Legislative Assembly for the ACT: 1998 Week 3 Hansard (27 May) . . Page.. 615 ..
Mr Berry: But they all have police checks.
Mr Humphries: Not necessarily.
MR STEFANIAK: Not necessarily; that is right. As for Mr Berry's claim that this $25 fee is an imposition upon people unable to afford it, I would like to point out that since its introduction nearly three years ago there has been, I am advised, only one complaint from a prospective employee claiming disadvantage in relation to the fee. In these circumstances the levying of such a small fee could hardly be construed by any reasonable person as a deterrent to employment.
I do not think Mr Berry is seeing reason in raising this motion. What he is doing is manipulating an extremely sensitive area for his own political advantage. I think you really should direct your energies somewhere else, Mr Berry. Mr Berry, I remain confident in the knowledge that the department is doing its utmost to protect our young people from possible menace. I can assure other members of this place that our schools and services for young people are as safe and as nurturing as we can possibly make them.
I reiterate and reinforce what occurs in other States, Mr Berry. Only one State does not pass it on. Where there is a fee, all the others pass it on.
Mr Berry: For administrative assistants? No.
MR STEFANIAK: They pass it on, Mr Berry. I am quite happy to table the document which I have just read from in relation to these fees. This is a fee which is charged to the department. It is being passed on. It is not an impost. It is something the department would pay itself otherwise. It is money that, if the department had to pay it, would not be available for better projects and assistance to young people where it is most needed. It is not an insubstantial amount. It is up to about $50,000 in any one year. It is not an insignificant amount. It is not as if the department were making a profit. The department is charged the fee. It is merely passed on. That is a consistent practice right across the country, with the exception of Queensland.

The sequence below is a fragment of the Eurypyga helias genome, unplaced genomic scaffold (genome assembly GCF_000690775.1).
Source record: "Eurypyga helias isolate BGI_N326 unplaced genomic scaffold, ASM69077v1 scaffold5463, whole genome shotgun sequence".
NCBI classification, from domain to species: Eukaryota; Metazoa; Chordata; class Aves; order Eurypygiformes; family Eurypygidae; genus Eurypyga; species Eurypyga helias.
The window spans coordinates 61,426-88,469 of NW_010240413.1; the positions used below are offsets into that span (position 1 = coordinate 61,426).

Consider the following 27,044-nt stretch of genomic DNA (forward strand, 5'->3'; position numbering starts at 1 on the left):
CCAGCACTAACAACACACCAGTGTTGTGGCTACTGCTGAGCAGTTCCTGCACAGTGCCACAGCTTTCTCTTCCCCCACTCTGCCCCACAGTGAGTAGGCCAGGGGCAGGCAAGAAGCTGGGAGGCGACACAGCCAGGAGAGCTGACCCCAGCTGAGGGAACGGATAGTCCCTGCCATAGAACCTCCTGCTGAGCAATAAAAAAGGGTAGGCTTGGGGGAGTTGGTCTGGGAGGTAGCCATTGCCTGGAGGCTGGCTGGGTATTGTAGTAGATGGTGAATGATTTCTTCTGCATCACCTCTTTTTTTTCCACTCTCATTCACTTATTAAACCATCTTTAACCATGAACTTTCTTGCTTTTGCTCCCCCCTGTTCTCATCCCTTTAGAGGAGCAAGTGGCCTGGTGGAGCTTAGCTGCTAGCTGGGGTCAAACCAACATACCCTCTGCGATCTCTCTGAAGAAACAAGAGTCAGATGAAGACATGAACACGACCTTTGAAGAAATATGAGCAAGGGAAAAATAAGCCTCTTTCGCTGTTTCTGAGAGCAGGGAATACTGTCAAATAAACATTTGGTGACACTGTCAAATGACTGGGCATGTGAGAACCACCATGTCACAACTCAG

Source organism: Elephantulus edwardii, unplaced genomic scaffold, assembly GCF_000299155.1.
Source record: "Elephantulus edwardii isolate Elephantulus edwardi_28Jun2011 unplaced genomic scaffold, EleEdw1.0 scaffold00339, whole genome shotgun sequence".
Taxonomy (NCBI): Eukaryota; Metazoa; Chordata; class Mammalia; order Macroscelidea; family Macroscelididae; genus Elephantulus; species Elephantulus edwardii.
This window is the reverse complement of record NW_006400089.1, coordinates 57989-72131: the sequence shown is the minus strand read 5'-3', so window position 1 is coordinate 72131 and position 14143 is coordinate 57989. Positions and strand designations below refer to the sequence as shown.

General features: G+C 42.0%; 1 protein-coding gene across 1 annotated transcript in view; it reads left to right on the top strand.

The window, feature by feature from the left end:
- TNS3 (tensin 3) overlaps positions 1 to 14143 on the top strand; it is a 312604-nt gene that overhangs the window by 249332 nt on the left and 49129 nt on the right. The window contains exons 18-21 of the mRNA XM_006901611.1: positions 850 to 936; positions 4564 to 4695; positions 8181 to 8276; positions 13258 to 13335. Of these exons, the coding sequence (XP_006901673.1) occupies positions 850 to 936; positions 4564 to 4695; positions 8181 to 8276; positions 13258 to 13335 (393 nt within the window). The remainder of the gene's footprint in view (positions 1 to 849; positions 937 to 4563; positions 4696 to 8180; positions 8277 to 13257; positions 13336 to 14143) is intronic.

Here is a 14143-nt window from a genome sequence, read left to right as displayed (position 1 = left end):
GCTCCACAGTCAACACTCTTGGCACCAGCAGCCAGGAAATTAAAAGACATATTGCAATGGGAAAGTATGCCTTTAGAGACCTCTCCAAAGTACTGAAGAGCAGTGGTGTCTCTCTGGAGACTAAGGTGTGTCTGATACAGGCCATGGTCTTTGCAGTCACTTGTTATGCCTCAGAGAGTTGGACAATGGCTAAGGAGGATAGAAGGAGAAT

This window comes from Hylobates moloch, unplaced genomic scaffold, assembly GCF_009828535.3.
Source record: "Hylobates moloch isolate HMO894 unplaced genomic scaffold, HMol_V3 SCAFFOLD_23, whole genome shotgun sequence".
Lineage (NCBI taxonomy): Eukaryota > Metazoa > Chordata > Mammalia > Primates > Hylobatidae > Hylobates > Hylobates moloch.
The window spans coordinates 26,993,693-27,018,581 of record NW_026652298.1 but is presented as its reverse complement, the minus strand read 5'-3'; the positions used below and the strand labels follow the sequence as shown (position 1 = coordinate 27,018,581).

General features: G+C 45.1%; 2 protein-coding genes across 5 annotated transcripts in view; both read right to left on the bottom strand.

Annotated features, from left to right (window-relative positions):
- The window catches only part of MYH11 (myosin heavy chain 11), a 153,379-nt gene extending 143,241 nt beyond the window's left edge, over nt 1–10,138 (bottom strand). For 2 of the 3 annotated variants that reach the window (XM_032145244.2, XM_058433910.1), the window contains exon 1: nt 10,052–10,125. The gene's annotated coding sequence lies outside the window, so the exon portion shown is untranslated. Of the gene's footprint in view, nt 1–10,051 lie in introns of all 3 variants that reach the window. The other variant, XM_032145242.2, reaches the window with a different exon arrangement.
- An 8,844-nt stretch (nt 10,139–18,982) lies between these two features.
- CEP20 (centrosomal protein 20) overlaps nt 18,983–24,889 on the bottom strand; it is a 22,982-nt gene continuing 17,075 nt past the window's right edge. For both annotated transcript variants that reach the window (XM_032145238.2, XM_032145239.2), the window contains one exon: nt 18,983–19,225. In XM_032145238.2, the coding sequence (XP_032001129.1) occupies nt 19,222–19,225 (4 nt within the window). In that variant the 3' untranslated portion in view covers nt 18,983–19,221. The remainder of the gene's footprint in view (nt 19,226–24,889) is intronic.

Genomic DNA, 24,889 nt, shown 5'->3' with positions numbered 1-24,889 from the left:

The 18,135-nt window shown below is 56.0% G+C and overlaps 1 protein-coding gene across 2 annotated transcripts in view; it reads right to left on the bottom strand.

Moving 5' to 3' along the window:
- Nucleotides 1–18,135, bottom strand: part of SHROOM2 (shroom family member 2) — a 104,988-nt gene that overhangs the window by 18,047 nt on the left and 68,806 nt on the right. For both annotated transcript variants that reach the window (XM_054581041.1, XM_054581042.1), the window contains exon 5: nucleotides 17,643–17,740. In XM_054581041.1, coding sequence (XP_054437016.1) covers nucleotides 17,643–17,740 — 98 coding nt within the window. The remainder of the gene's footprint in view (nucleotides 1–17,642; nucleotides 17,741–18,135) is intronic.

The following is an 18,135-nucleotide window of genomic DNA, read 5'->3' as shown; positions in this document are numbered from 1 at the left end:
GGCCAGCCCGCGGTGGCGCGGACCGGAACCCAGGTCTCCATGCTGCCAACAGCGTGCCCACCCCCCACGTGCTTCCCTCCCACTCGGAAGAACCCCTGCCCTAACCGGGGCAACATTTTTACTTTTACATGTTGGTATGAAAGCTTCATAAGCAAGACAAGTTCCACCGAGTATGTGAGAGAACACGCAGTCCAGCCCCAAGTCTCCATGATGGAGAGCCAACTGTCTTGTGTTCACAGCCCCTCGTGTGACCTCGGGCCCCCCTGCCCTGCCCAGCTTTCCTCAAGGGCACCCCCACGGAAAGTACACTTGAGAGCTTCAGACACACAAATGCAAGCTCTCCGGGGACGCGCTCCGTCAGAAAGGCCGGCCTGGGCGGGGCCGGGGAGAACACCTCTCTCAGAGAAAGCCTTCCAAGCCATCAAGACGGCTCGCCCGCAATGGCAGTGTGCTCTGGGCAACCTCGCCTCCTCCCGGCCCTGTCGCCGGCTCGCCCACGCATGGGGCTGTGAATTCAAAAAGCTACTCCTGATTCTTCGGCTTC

MR RUGENDYKE (11.09): Mr Speaker, I have listened to both sides of the argument about the $25 fee, and I must say that it is a particularly challenging question for me. My office conducted investigations into the matter to ascertain what is happening in other parts of Australia in relation to this fee. In some States and Territories - namely, Queensland, New South Wales, Tasmania and the Northern Territory - the police do not charge for this service, so education and community services departments are not required to pay the administration fees for new employees.
It is true that a user-pays system applies in the other States. My information is that teaching and non-teaching staff in the education departments of Victoria and Western Australia are required to obtain and pay for their own police checks. In South Australia teaching staff and not ancillary staff are required to obtain and pay for police checks. However, there is another inconsistency in Victoria, Western Australia and South Australia. There is no levy for employees in areas equivalent to Community Services. In Victoria the police checks are classified as a standard recruitment overhead in the Department of Human Services, and the new employee